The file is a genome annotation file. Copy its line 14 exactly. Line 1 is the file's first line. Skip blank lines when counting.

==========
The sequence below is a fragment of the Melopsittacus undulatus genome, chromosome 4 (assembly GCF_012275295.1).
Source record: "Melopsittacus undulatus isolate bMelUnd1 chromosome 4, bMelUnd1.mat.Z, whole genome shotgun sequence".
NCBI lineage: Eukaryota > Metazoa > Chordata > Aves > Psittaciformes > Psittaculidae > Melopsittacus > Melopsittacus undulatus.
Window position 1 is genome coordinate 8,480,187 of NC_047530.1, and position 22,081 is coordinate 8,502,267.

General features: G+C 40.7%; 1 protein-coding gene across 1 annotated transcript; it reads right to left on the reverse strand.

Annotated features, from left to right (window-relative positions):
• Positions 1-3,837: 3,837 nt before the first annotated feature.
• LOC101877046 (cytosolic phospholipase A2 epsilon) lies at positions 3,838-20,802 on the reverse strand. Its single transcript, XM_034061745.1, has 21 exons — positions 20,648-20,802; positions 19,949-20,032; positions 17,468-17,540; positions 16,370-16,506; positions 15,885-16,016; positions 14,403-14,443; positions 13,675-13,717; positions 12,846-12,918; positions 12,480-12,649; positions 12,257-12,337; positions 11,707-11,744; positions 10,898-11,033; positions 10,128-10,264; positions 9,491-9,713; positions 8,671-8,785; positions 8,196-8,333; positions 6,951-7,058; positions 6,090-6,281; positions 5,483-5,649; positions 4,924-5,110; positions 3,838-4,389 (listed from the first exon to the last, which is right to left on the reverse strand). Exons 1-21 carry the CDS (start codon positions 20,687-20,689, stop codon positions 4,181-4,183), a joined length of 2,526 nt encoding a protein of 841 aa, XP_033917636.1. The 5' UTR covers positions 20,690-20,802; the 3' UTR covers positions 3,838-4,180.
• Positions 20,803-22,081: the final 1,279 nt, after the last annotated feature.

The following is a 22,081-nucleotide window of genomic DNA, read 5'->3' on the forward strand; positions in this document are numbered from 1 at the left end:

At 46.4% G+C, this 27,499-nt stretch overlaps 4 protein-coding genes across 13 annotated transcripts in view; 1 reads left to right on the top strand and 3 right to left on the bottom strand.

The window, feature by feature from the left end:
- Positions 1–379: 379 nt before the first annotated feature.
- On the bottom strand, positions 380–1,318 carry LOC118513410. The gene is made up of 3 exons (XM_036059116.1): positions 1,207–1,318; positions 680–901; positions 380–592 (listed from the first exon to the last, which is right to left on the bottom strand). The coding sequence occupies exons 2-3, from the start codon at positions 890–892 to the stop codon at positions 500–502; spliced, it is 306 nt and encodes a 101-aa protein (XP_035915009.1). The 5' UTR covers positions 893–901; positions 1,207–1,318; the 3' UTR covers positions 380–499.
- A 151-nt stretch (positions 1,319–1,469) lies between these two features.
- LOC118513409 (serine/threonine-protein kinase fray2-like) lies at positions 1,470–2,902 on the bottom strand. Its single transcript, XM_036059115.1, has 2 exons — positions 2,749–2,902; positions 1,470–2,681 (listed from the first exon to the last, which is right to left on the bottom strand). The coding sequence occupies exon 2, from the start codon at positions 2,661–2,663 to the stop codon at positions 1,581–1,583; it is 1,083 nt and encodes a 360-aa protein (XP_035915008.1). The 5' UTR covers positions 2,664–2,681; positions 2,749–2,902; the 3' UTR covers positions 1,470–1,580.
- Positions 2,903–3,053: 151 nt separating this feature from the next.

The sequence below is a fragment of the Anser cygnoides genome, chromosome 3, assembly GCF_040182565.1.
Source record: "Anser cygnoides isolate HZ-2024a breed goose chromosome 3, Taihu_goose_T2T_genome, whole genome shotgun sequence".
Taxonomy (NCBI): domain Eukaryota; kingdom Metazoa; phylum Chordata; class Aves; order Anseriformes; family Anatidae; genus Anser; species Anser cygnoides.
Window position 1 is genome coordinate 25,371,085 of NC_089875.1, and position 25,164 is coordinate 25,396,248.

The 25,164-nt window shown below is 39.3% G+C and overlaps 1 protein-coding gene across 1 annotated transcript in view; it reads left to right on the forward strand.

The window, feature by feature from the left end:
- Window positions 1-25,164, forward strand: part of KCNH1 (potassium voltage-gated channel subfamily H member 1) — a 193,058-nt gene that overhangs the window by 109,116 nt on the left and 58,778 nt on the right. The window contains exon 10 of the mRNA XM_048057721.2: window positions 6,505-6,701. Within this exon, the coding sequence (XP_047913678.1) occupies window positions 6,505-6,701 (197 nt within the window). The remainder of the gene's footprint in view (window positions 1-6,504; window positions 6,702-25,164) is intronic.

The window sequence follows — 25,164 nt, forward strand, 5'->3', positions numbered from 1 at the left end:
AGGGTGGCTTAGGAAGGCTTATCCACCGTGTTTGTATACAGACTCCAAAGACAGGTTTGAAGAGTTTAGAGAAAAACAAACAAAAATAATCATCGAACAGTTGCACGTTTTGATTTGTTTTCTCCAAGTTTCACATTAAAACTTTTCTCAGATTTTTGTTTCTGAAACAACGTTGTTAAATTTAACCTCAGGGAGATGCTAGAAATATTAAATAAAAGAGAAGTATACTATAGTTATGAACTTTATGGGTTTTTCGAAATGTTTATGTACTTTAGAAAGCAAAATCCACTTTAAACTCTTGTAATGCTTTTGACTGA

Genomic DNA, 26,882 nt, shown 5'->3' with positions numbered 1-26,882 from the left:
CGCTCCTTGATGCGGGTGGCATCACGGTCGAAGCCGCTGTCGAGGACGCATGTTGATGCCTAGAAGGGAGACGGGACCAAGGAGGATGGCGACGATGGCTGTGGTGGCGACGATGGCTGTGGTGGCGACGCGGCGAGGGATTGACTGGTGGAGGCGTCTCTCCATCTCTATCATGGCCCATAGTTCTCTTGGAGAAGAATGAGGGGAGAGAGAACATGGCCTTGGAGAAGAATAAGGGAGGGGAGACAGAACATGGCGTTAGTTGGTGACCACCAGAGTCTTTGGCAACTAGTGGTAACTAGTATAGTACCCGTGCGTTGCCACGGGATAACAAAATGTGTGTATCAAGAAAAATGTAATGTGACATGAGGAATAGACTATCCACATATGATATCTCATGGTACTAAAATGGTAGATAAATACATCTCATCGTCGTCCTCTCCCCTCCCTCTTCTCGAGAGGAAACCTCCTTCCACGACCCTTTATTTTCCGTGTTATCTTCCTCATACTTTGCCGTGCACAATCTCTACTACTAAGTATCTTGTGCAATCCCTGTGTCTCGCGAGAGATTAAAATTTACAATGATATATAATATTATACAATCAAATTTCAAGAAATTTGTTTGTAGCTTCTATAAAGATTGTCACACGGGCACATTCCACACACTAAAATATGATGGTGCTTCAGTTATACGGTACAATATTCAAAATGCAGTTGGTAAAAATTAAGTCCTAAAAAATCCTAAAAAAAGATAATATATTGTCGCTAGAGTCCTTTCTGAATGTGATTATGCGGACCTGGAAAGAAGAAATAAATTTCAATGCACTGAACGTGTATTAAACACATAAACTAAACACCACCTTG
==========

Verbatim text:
- On the bottom strand, positions 380–1,318 carry LOC118513410. The gene is made up of 3 exons (XM_036059116.1): positions 1,207–1,318; positions 680–901; positions 380–592 (listed from the first exon to the last, which is right to left on the bottom strand). The coding sequence occupies exons 2-3, from the start codon at positions 890–892 to the stop codon at positions 500–502; spliced, it is 306 nt and encodes a 101-aa protein (XP_035915009.1). The 5' UTR covers positions 893–901; positions 1,207–1,318; the 3' UTR covers positions 380–499.